[tor-dev] Testing in Tor
simonhf at gmail.com
Sun Dec 23 01:16:32 UTC 2012
On Thu, Dec 20, 2012 at 2:43 PM, Damian Johnson <atagar at torproject.org> wrote:
>>> You want to point at your tor binary, I think, not just the path
>>> (i.e. something like "--tor ../tor-2.3.*/src/or/tor")
>> That did the trick, thanks:
> Oops, I'm sorry about not being clearer about that.
>> Why do the tests take so long to run? I noticed that most of the time
>> almost no CPU is used and hardly any network is used.
> You consider 34 seconds a long time? Heh, the test suite we have at my
> work takes on the order of twenty minutes to run...
Yes :-) I've seen projects which have tests which take nearly 10 hours
to run. However, the longer the tests take to run then the less likely
that developers will run them. IMO all tests should ideally take no
more than 1 to 2 minutes to run. So 34 seconds is pretty good except
that ideally Tor needs to have about 100 times as many tests to get
code coverage and quality (of Tor itself) up to the 90% plus range. So
with this few tests taking 34 seconds then 100 times more tests would
take in the many minutes / hours range. I'm thinking that many
thousands of tests should take no longer than 1 to 2 minutes to run.
> You can see the individual test runtimes to get an idea of where the
> time's going. The longest tests are things that parse the entire
> consensus. The sleep() calls you mentioned account for precious little
> (in total a few seconds) which is mostly to test things like "Tor
> emits a BW event every second". Patches welcome.
It would be great if the tests themselves reported their own times.
And also had a common output format to the standard Tor make test
results. When I run the tests then it's easy to see which ones take
longer because there are large pauses as text scrolls up the screen.
However, during those pauses then I'm seeing almost no CPU, network,
or disk activity which leads me to believe that some tests are not
written as well as they could be.
>> Could the
>> individual tests be somehow run in parallel to speed things up?
> See "Run integration targets in parallel" on...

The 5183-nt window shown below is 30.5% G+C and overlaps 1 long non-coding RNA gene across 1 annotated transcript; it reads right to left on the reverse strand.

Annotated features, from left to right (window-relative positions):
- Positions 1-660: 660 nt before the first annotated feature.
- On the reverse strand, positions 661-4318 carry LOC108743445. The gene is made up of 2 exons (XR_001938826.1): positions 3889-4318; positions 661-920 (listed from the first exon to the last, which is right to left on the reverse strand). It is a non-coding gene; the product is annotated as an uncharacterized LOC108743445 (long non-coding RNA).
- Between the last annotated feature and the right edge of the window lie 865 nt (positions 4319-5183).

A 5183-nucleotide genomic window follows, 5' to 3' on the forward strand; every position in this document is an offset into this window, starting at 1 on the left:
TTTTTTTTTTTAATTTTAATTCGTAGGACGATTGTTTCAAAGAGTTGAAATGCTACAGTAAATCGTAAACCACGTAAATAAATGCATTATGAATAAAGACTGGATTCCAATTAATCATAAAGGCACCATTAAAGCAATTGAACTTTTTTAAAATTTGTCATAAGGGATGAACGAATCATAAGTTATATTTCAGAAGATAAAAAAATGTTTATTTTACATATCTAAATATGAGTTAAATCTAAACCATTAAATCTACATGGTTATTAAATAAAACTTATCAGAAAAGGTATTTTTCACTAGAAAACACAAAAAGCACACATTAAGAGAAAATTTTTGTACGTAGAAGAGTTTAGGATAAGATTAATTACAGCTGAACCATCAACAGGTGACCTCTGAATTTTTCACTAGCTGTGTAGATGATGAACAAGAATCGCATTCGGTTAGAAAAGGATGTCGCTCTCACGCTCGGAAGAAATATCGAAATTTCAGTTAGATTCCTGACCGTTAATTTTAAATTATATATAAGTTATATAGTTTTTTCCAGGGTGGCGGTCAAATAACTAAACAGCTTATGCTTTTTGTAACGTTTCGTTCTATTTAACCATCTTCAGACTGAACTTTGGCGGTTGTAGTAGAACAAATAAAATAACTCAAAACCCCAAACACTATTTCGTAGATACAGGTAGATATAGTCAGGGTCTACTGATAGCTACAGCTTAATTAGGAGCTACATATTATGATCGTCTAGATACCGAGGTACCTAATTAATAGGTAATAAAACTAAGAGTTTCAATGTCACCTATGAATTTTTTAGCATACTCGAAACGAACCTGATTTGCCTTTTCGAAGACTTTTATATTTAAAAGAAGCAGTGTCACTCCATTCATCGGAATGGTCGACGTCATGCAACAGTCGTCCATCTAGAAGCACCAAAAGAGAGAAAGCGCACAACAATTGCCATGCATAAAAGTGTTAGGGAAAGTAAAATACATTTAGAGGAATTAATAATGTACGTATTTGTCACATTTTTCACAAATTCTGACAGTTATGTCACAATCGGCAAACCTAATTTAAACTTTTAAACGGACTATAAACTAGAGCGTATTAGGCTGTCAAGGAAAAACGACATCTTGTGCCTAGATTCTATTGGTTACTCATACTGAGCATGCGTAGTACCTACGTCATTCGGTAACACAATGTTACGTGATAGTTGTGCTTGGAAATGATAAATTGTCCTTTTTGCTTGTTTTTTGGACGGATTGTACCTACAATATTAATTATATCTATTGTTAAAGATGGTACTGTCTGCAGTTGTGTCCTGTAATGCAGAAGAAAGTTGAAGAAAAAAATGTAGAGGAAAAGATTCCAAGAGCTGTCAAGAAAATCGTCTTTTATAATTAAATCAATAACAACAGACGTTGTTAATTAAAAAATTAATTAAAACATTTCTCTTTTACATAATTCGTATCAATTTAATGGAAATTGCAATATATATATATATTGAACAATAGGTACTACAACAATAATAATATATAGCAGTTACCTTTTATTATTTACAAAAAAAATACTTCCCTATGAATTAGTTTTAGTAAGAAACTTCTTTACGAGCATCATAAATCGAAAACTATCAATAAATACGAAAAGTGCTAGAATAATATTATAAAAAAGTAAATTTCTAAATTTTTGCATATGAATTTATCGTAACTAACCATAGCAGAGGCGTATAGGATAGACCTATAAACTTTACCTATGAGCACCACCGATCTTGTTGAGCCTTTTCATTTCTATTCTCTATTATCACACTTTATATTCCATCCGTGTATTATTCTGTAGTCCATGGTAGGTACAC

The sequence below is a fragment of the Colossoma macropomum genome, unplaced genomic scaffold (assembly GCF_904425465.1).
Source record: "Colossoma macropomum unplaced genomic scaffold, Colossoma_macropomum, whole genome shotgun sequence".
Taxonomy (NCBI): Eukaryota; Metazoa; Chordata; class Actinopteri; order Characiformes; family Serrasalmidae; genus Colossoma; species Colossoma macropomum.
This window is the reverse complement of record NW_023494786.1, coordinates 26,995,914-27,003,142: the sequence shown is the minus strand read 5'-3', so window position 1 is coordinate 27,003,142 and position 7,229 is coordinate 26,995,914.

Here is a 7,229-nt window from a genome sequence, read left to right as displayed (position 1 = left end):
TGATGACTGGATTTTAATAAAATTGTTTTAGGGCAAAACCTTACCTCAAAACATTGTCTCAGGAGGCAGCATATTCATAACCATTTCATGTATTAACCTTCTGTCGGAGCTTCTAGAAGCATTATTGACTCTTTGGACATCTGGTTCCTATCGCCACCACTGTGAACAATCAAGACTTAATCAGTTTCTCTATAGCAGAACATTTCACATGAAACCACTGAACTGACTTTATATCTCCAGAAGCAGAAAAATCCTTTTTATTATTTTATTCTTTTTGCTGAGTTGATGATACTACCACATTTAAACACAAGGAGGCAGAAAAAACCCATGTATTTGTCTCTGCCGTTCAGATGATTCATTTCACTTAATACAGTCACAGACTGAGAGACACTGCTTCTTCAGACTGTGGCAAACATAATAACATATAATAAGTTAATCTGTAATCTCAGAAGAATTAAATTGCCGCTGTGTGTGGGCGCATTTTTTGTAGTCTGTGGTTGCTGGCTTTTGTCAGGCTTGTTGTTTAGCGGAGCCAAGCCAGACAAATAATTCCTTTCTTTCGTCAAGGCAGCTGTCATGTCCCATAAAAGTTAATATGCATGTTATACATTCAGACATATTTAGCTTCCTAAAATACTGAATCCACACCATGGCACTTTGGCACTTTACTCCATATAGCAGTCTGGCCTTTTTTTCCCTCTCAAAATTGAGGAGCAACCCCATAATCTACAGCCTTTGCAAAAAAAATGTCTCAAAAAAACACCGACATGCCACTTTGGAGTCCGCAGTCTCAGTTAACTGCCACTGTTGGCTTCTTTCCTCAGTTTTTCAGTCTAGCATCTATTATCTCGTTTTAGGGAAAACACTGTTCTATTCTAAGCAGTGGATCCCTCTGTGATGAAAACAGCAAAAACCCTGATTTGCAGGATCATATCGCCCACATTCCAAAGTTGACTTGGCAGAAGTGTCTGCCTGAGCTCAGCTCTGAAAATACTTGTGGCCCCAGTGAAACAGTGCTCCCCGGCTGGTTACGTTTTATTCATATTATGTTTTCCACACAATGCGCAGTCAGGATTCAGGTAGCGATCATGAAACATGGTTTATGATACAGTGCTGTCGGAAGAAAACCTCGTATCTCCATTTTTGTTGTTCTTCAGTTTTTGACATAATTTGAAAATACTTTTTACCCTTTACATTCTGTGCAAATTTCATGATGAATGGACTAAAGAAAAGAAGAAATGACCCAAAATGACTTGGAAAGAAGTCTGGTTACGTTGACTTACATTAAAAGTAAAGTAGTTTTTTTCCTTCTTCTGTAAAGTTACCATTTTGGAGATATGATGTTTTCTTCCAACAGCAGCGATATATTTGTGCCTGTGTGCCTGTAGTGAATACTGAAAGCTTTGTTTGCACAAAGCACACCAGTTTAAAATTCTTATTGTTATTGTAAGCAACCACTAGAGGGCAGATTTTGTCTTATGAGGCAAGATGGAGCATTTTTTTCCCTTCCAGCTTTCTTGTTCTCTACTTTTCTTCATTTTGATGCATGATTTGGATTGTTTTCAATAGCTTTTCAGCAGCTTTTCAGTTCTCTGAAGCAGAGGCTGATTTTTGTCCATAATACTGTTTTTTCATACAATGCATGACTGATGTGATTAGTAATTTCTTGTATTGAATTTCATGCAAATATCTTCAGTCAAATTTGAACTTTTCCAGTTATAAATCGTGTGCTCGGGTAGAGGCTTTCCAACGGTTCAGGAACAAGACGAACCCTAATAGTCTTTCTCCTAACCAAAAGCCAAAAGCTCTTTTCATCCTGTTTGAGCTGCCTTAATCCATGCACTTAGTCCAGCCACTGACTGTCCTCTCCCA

Thanks. So that's a feature on the todo list :-) It looks like the
tests are starting up daemons using fixed ports which stops other
tests from running in parallel. In the past I have solved this problem
by getting common test code to start a particular daemon listening on
port zero which makes the OS choose a non-used port for listening on.
When doing this then the common test code needs to somehow discover
which port the daemon ends up listening on when it is started. A
common way to do this is to get the daemon to output the port to its
log file. In this way the common test code not only discovers which
unique port the daemon is listening on, but also for daemons which
take a little time to start up, then the log output with the listening
port may also signify when the daemon is ready for work. In this way
many tests can run in parallel without having to worry about port
collision. However, the production code for the daemon being tested
may have to be changed in order to be able to listen on port zero
and/or report the port that it actually ends up listening on.
So what's the difference between Stem tests and 'Chutney'? AFAIK
Chutney is a bunch of WIP Python scripts to setup and execute
end-to-end Tor tests. Are the Stem tests not also doing something very
similar? Why are neither set of tests included in the Tor repo so that
they can be run using make test?
> Cheers! -Damian
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> tor-dev at lists.torproject.org
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